Section 1610.140  Revocation Procedure


a)         Preliminary Hearing.  When it is charged that the parolee has violated a condition of his parole agreement, he shall be given a written notice informing him of the conditions of parole which have allegedly been violated and the manner in which they were violated.  He shall be informed of the date, time, and place at which he will be called before a hearing officer authorized by the Prisoner Review Board for a preliminary hearing on the alleged violation.




1)         At the preliminary hearing, the parolee may appear and speak in his own behalf; he may bring letters, documents, or individuals who can give relevant information to the hearing officer.  On request of the parolee, persons who have given adverse information on which parole revocation is to be based shall be made available for questioning in his presence.  However, if the hearing officer determines that the informant would be subjected to risk or harm if his identity were disclosed, he need not be subjected to confrontation and cross-examination.  The hearing officer shall not be bound by the strict rules of evidence.


2)         If the officer finds from the information presented at the preliminary hearing that there is reasonable ground to believe that the alleged violation did occur, and that there is probable cause to hold the parolee for a final decision of the Prisoner Review Board on revocation, the parolee shall be returned to the institution or facility from which he was released on parole or to another facility of the Department of Corrections.  The officer shall state in writing the reasons for his determination and indicate the basis for the determination.  If the officer finds that there is reasonable ground to believe that the alleged violation did not occur, the parolee will be released to continue serving his parole.


3)         The preliminary hearing shall be held within 10 days of the parolee's apprehension unless continued by the hearing officer for up to an additional two weeks to permit the production of witnesses or materials relevant to the hearing.


c)         As per Goldberg vs. Kelly, a parolee shall have the right to retain counsel at both the preliminary and revocation hearing.


d)         All witnesses called must be sworn under oath.


e)         All parolees have a right to a transcript or proceedings.  A court reporter may be provided at the parolee's expense.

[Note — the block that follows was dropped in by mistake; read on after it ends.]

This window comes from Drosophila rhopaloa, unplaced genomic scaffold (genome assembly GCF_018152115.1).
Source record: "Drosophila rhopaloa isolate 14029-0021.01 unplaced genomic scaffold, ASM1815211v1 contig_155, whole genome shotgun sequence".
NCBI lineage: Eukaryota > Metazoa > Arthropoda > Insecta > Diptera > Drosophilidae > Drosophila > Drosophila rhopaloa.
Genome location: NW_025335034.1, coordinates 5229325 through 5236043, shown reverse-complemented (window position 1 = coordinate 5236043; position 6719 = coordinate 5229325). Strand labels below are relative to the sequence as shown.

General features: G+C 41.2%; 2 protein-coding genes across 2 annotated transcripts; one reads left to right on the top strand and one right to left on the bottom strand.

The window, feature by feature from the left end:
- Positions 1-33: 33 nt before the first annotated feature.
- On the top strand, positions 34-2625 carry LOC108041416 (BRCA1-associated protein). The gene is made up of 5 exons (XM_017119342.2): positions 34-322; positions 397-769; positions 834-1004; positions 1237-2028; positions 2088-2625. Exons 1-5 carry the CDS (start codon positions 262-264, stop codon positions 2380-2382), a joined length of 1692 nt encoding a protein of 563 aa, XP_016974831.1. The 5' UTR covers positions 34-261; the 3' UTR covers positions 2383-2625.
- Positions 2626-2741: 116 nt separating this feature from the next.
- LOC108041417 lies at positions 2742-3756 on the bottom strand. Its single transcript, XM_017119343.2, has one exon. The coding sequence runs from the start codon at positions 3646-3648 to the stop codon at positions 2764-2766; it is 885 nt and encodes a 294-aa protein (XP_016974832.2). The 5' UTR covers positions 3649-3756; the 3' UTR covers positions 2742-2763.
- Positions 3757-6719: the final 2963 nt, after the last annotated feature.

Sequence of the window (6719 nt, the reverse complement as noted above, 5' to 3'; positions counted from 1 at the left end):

f)         Subpoenas.  The Prisoner Review Board or parolee who has allegedly violated his parole may request by subpoena the attendance and testimony of witnesses and the production of documentary evidence relating to any matter under investigation or hearing.  The Chairman of the Prisoner Review Board may sign subpoenas when, in his judgment, the relevance of testimony of the witness is substantial.  Subpoenas shall be served by any agent or public official authorized by the Chairman of the Illinois Prisoner Review Board, or by any person lawfully authorized to serve a subpoena under the laws of the State of Illinois.  The attendance of witnesses, and the production of documentary evidence, may be required from any place in the state to a hearing location within 150 miles of the place where the violation is alleged to have occurred, and before the Chairman of the Illinois Prisoner Review Board or his designated agent or agents or any duly constituted committee or subcommittee of the Board.  Witnesses so summoned shall be paid the same fees and mileage that are paid witnesses in the circuit courts of the state, and witnesses whose depositions are taken and the persons taking those depositions are each entitled to the same fees as are paid for like services in actions in the circuit courts of the state.  Fees and mileage shall be vouchered for payment when the witness is discharged from further attendance.  In cases of disobedience to a subpoena, the Board may petition any circuit court of the state for an order requiring the attendance and testimony of witnesses or the production of documentary evidence or both.  A copy of such petition shall be served by personal service or by registered or certified mail upon the person who has failed to obey the subpoena, and such person shall be advised in writing that a hearing upon the petition will be requested in a court room to be designated in such notice before the judge hearing motions or extraordinary remedies at a specified time, on a specified date, not less than 10 nor more than 15 days after the deposit of the copy of the written notice and petition in the U.S. mails addressed to the person at his last known address or after the personal service of the copy of the notice and petition upon such person.  The court upon the filing of such a petition, may order the person refusing to obey the subpoena to appear at an investigation or hearing, or to there produce documentary evidence, if so ordered, or to give evidence relative to the subject matter of the investigation or hearing.  Any failure to obey such order of the circuit court may be punished by that court as a contempt of court.